32. GregT on Mon, 25th May 2015 5:20 pm 

    “for me it’s what the biologists are saying that is terrifying”

    Absolutely Apnea. The fact that GM was ‘Professor Emeritus of Natural Resources and Ecology & Evolutionary Biology’ is what really has me terrified, that and the fact that he isn’t at all alone.

  33. dissident on Mon, 25th May 2015 6:02 pm 

    But we are told that all these pesticides, fungicides and herbicides are safe. We are also told lots of other lies.

  34. Apneaman on Mon, 25th May 2015 6:07 pm 

    Notice the pattern of how old these guys are? At or near retirement when they can’t do as much to hurt you it’s easier to knock the sugar coating off. Plus who gives a shit about status happens to some of us as we age. Same as with former CIA analyst Ray McGovern. McPherson is younger and tenured so they can’t outright fire him, but it’s my understanding the administration at the U of A made things difficult for him. Dr Peter Ward (American) got fired recently from the University of Adelaide in Australia for speaking out on the Abbot’s government policy of dredging The Great Barrier Reef. And some of us know how the Harper gang has gutted/muzzled/fired many federal scientists in Canada.


    Frank Fenner sees no hope for humans

    FRANK Fenner doesn’t engage in the skirmishes of the climate wars. To him, the evidence of global warming is in. Our fate is sealed.

    “We’re going to become extinct,” the eminent scientist says. “Whatever we do now is too late.”

    Fenner is an authority on extinction. The emeritus professor in microbiology at the Australian National University played a leading role in sending one species into oblivion: the variola virus that causes smallpox.


    Wildlife biologist Neil Dawe says he wouldn’t be surprised if the generation after him witnesses the extinction of humanity.

    All around him, even in a place as beautiful as the Little Qualicum River estuary, his office for 30 years as a biologist for the Canadian Wildlife Service, he sees the unravelling of “the web of life.”

    “It’s happening very quickly,” he says.


    Jeremy Jackson is a marine ecologist, paleontologist and a professor at the Scripps Institution of Oceanography in La Jolla, California as well as a Senior Scientist Emeritus at the Smithsonian Tropical Research Institute in the Republic of Panama. Dr Jackson is not saying extinction, but it’s pretty dire nonetheless.

  35. GregT on Mon, 25th May 2015 6:30 pm 

    David Suzuki

    “The fundamental failure of environmentalism”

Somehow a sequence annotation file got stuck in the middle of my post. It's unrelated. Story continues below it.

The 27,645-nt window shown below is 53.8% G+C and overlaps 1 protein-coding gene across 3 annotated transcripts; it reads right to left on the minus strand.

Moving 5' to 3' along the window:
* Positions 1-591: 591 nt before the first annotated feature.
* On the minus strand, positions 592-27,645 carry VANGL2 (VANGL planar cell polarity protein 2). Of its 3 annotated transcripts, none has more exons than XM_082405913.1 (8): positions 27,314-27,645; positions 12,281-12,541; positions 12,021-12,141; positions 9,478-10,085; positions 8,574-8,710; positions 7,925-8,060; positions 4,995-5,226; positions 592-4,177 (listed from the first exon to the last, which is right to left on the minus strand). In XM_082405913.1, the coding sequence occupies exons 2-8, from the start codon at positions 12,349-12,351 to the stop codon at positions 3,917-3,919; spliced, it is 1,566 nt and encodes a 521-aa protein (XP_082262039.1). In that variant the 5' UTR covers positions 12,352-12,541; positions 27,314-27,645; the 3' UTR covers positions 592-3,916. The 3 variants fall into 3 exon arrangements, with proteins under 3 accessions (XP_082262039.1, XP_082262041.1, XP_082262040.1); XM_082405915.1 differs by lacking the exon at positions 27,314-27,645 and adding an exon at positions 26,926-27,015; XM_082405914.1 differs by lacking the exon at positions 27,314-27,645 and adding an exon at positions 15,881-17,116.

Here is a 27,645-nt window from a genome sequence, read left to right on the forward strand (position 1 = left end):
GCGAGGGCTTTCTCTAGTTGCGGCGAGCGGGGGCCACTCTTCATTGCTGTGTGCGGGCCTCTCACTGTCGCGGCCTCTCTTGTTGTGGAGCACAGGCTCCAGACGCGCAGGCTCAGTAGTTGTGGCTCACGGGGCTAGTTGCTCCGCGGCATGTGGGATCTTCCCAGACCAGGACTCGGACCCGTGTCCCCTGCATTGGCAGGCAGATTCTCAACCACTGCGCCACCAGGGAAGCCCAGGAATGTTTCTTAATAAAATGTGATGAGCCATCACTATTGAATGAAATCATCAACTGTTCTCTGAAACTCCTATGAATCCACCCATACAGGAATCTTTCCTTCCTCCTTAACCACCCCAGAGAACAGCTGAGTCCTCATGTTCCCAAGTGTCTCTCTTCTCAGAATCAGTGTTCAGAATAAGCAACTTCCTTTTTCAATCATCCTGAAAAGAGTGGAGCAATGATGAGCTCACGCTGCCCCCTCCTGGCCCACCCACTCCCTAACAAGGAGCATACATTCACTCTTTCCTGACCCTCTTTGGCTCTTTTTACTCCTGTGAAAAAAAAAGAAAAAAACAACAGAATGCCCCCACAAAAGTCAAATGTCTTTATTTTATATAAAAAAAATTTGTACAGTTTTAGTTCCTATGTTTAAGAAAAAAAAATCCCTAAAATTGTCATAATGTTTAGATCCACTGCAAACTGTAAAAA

“We have not, as a species, come to grips with the explosive events that have changed our relationship with the planet. For most of human existence, we lived as nomadic hunter-gatherers whose impact on nature could be absorbed by the resilience of the biosphere. Even after the Agricultural Revolution 10,000 years ago, farming continued to dominate our lives. We cared for nature. People who live close to the land understand that seasons, climate, weather, pollinating insects, and plants are critical to our well-being.”

    “With increasing catastrophes like oil and chemical spills and nuclear accidents, as well as issues such as species extinction, ozone depletion, deforestation, acid rain, and global warming, environmentalists pressed for laws to protect air, water, farmland, and endangered species. Millions of hectares of land were protected as parks and reserves around the world.”

    “Thirty years later, in 1992, the largest gathering of heads of state in history met at the Earth Summit in Rio de Janeiro, Brazil. The event was meant to signal that economic activity could not proceed without considering ecological consequences. But, aided by recessions, popped financial bubbles, and tens of millions of dollars from corporations and wealthy neoconservatives to support a cacophony of denial from rightwing pundits and think tanks, environmental protection came to be portrayed as an impediment to economic expansion.”

    “This emphasis of economy over environment, and indeed, the separation of the two, comes as humanity is undergoing dramatic changes. We have become a new force that is altering the physical, chemical, and biological properties of the planet on a geological scale.”

  36. Apneaman on Mon, 25th May 2015 6:35 pm